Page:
Grains of Sand Like Mountains

za 29.06 30.06 / 11:00 – 18:00

● tentoonstelling

Locatie: Kunsthal Gent, Lange Steenstraat 14, Gent

Tickets: pay what you can

Alice Diop, Nous © Sarah Blum, 2020

Grains of Sand Like Mountains is a group exhibition and a public programme curated by the Curatorial Studies class of 2023-2024. The exhibition’s title is borrowed from a poem by the artist Renée Lorie in the framework of her new photographic project Shelter (2024), which explores the conflicting feelings of belonging and loneliness she encountered on the Shetland Islands.

Taking our own experiences in curating this show together as a starting point, we raise questions about how multiple ‘I’s’ can work, live, belong and organise as an ‘us’. Collectivity, however, is multi-layered and complex; it can manifest as celebration, play, debate or assembly.

Within a few years, challenges of pandemic restrictions and isolation have moved to confronting and unsettling realities of enduring conflicts. Terms like confinement and ceasefire have become integral parts of lives. In reaction to this perpetual state of uncertainty, some ritual practices resurface while others take on new dimensions: from gathering around a table to embracing a moment of celebration, finding solace in grief, and assembling in protest.

The exhibition unfolds through a constellation of works including video, sculptures, photography, and performances, exploring how we can live together within diverse societal contexts. Manifestations of collectivity can take various forms, from the forced gathering of undocumented workers in Brussels, as witnessed by Ben de Raes in Waiting Working Hours (2019), to the elusive orality of folk culture in Brittany portrayed through Seulgi Lee’s video ÎLES AUX FEMMES (2019).

Grains of Sand Like Mountains is approached as an archipelago, allowing the encounter of collective practices within intersecting cultures. This is made tangible in the ceremonial gathering within the Palestinian community depicted in the video work Out of Joint (2018) by Noor Abed, as well as in Micheline Nahra’s sculptural work Dinner for One (2019) in which she portrays the lasting effects of war, displacement, and solitude in Lebanon.

Furthermore, alternative perspectives on the discourse surrounding shared and mixed-up heritages are explored by Nina Jayasuriya in magē gear magē pansala (2023), while Hussein Shikha looks into the symbolism and history of motifs within Southern Iraqi carpet traditions in his video installation GARDEN_OF_EDEN.ISO (2023). Finally, touching on the notions of gender, genderlessness and personas, Stef Van Looveren’s film Radical Hope (2018) looks into different stages of life, all linked to emotions of sadness, anger, desire, happiness, resentment and terror, where at the end, individuals merge into one.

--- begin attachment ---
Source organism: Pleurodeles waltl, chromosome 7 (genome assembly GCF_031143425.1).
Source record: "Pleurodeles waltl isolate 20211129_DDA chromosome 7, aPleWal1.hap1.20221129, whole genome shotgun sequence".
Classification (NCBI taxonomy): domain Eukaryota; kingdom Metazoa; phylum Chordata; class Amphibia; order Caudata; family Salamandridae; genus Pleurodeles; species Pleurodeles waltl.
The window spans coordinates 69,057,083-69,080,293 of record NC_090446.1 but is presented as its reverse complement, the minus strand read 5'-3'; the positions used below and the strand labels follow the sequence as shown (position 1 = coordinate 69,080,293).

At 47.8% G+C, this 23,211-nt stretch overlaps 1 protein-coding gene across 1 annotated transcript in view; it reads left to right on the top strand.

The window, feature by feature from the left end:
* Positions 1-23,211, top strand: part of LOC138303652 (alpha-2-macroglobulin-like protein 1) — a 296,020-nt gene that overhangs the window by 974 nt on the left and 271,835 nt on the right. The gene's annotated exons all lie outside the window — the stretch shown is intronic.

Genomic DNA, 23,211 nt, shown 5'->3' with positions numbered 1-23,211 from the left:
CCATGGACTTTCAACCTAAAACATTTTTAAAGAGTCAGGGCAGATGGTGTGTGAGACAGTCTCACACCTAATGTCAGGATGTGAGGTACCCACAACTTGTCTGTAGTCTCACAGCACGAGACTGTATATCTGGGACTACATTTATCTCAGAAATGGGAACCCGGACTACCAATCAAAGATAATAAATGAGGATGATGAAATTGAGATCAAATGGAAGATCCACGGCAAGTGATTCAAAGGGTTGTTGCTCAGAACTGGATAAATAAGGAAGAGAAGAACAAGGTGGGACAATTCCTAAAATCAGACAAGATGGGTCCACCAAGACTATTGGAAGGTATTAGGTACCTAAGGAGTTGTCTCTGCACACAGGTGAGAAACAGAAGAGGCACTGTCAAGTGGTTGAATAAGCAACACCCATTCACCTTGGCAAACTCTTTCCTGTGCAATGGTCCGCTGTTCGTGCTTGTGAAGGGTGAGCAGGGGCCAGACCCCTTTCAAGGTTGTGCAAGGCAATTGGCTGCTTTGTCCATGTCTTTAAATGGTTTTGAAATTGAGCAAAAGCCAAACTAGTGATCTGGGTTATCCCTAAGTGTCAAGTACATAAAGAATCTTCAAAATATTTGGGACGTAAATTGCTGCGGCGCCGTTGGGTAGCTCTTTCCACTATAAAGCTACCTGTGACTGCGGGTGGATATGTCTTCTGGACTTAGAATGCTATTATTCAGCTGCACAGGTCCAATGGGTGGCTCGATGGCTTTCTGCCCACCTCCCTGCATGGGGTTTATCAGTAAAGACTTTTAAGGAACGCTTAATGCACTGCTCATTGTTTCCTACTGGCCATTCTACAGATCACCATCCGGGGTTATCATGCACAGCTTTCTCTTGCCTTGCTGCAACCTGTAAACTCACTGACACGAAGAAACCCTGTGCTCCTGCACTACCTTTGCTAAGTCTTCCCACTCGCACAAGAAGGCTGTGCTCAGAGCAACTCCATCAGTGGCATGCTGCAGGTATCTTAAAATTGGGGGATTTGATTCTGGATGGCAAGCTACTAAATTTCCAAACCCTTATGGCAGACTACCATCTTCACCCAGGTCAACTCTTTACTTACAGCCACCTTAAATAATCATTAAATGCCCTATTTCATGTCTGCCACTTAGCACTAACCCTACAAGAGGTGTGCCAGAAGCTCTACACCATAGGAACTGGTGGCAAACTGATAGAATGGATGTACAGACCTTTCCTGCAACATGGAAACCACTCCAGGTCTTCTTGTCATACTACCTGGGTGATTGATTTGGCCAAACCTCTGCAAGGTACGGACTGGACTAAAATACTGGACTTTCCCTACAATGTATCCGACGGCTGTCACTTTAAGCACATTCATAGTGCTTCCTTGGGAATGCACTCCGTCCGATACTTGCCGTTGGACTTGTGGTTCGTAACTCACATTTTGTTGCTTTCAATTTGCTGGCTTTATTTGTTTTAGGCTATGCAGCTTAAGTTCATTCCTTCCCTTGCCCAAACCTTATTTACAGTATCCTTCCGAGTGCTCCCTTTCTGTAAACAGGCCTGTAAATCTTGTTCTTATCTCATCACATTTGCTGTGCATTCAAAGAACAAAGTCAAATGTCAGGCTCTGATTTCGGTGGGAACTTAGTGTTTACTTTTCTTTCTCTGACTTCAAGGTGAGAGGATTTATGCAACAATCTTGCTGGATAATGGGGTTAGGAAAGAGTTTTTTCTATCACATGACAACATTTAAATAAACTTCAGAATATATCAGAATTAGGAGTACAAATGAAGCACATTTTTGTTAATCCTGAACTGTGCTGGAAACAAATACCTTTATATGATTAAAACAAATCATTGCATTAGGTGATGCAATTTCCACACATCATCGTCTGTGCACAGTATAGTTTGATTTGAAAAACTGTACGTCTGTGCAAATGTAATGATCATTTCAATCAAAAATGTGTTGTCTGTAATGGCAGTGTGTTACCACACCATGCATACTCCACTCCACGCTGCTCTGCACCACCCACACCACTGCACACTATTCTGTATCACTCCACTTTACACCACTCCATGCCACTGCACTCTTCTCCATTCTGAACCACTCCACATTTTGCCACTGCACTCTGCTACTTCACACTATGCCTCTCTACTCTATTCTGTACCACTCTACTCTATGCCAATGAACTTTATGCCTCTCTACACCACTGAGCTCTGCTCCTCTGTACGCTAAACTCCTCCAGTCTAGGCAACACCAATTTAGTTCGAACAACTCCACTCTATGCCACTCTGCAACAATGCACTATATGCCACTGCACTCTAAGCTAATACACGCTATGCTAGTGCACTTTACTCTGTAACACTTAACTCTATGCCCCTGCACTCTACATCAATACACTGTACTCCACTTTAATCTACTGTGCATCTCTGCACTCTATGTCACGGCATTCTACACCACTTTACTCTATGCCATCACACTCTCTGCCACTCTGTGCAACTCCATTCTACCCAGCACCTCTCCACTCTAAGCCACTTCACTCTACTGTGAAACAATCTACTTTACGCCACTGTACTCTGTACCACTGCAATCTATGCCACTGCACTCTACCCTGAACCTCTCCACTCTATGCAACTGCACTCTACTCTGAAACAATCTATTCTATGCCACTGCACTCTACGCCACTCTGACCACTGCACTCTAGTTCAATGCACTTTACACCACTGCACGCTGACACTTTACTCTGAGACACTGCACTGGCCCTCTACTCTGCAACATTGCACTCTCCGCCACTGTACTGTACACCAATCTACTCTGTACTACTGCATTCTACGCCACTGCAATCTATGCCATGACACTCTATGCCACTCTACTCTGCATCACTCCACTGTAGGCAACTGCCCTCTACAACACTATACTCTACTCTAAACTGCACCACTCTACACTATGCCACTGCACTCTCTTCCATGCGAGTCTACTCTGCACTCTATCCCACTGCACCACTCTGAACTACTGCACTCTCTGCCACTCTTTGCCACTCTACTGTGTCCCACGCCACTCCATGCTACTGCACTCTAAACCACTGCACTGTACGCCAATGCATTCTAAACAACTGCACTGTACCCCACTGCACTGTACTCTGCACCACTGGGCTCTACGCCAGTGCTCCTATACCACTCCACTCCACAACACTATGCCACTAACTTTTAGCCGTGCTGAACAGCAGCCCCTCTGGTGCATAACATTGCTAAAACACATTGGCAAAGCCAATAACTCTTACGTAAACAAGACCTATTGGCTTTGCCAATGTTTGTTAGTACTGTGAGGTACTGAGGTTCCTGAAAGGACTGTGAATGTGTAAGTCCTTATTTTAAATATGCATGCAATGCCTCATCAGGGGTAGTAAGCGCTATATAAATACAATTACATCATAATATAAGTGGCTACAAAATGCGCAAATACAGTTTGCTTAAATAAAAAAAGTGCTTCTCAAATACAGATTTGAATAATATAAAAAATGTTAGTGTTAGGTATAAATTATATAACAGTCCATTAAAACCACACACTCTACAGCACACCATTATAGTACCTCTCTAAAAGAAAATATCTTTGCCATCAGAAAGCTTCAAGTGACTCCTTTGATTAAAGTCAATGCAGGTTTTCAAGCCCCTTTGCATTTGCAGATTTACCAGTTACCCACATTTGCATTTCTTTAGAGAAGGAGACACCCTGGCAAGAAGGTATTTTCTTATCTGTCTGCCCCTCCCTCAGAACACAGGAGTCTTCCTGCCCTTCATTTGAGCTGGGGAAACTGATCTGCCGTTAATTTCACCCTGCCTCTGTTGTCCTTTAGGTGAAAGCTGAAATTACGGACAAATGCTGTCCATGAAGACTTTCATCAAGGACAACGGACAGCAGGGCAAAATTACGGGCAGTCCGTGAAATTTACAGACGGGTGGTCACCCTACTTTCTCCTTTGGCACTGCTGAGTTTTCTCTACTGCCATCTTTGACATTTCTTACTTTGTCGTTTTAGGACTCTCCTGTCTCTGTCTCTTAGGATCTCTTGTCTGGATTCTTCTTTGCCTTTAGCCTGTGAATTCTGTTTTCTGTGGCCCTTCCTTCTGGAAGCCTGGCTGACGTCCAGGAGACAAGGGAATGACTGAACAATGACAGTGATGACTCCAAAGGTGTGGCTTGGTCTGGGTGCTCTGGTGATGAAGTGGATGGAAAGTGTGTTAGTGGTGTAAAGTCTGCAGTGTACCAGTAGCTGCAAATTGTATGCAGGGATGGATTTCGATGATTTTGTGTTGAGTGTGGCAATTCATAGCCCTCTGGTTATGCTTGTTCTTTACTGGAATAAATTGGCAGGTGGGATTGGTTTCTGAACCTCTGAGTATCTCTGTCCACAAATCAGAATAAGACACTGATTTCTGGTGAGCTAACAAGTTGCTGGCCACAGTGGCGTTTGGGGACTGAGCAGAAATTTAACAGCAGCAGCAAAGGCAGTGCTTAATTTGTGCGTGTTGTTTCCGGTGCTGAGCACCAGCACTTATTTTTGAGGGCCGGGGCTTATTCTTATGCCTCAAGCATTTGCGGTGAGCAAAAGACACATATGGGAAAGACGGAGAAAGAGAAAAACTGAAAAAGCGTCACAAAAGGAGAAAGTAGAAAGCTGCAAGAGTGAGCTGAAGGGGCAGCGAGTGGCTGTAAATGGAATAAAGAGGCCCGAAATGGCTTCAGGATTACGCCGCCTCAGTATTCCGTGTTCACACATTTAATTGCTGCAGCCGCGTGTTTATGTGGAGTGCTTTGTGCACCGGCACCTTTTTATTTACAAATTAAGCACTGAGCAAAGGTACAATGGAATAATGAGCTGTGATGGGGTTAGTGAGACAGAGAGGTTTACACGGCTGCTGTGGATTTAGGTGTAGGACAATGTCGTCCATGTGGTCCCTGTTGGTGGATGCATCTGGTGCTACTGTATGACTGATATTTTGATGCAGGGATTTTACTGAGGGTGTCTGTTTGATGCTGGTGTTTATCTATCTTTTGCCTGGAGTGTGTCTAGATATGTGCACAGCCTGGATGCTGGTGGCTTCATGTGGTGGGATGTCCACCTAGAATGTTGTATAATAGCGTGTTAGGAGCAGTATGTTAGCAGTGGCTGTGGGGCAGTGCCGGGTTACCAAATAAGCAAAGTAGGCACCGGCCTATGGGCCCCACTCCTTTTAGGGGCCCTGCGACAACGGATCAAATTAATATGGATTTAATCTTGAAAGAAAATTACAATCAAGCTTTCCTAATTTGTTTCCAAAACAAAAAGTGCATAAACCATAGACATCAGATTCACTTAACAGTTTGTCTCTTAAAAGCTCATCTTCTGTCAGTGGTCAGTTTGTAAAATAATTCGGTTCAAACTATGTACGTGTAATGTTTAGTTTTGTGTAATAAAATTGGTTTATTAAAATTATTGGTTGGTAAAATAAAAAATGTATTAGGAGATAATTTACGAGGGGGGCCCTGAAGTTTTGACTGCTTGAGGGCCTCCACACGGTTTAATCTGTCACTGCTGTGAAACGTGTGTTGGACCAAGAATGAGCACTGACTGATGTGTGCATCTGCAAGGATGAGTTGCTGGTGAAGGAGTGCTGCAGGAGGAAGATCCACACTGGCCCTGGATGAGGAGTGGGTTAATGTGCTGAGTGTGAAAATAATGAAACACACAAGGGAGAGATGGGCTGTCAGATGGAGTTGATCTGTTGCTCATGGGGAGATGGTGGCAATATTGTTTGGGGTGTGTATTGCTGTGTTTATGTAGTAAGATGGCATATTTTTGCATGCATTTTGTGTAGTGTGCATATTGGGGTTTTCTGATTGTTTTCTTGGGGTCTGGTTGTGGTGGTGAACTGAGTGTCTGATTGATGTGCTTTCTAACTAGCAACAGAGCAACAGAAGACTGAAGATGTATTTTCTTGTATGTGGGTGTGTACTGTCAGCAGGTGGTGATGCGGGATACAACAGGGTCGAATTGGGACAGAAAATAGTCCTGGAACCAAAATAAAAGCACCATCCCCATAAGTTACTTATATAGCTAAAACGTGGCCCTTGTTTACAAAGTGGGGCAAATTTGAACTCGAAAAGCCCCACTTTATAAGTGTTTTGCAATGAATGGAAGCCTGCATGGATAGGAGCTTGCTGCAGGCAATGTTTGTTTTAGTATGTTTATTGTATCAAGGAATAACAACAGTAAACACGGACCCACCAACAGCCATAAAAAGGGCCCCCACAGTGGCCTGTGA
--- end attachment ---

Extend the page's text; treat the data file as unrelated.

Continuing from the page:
Public programme

Accompanied by an extensive public programme, this exhibition also considers the audience as partaking in a reflective communal experience. The programme will feature a workshop by Disarming Design for Palestine, a film screening of Nous (2020) by Alice Diop and a collective dinner during which the CS participants will reflect on the collaborative curatorial approaches and processes that took place while organising this exhibition, such as collective choices or negotiations, challenged assumptions, prompted growth and personal reflections among us.

Satellite project

Playing with the notion of relationality, a satellite project unfolds at Het Paviljoen, extending its reach beyond the walls of Kunsthal Gent and allowing for multiple spatial trajectories. While forming a cross-over between both spaces, Seppe-Hazel Laeremans looks into the deconstruction and reconstruction of hegemonic visual language through a collective performative reading session, which will lead to a walking tour between Kunsthal Gent and Het Paviljoen. Finally, reinforcing the notion of collaboration, we join forces with Café Palestine and Splinter v.z.w. to co-host an event by the art collective Common Ground that invites us, in a contemplative manner, to gather and join in the timeless ritual of preparing a traditional Palestinian dish.


The exhibition starts on the ground floor with works by Seppe-Hazel Laeremans and Disarming Design, and will mainly unfold through the first floor. Kunsthal Gent is wheelchair accessible via the ramp at the entrance, but it is important to note that the first floor is only accessible by stairs and a bridge through the hall of the building. A video of the exhibition upstairs will be available to watch on the ground floor.

  • An exhibition curated by Curatorial Studies Class of 2023-2024: Ipek Aytekin, Sina Eden, Max Ferguson, Ismini Kyritsis, Martina Lattuca, Manon Laverdure, Justine Mckenna, Karel Op ‘t Eynde, Emidio Ranieri Tomeo, Hugo Roger, Paula Swinnen, Camille Van Meenen, Lisa Verhaeghe
  • Special thanks to Laura Herman, Valentijn Goethals, Isabel Van Bos, Sonia D’Alto, Marijke Van Eeckhaut, Galerie Jousse Entreprise, argos centre for audiovisual arts, Totem Films, Kunsthal Gent Team, Design Museum Gent, S.M.A.K., Ghent University, KASK & Conservatorium.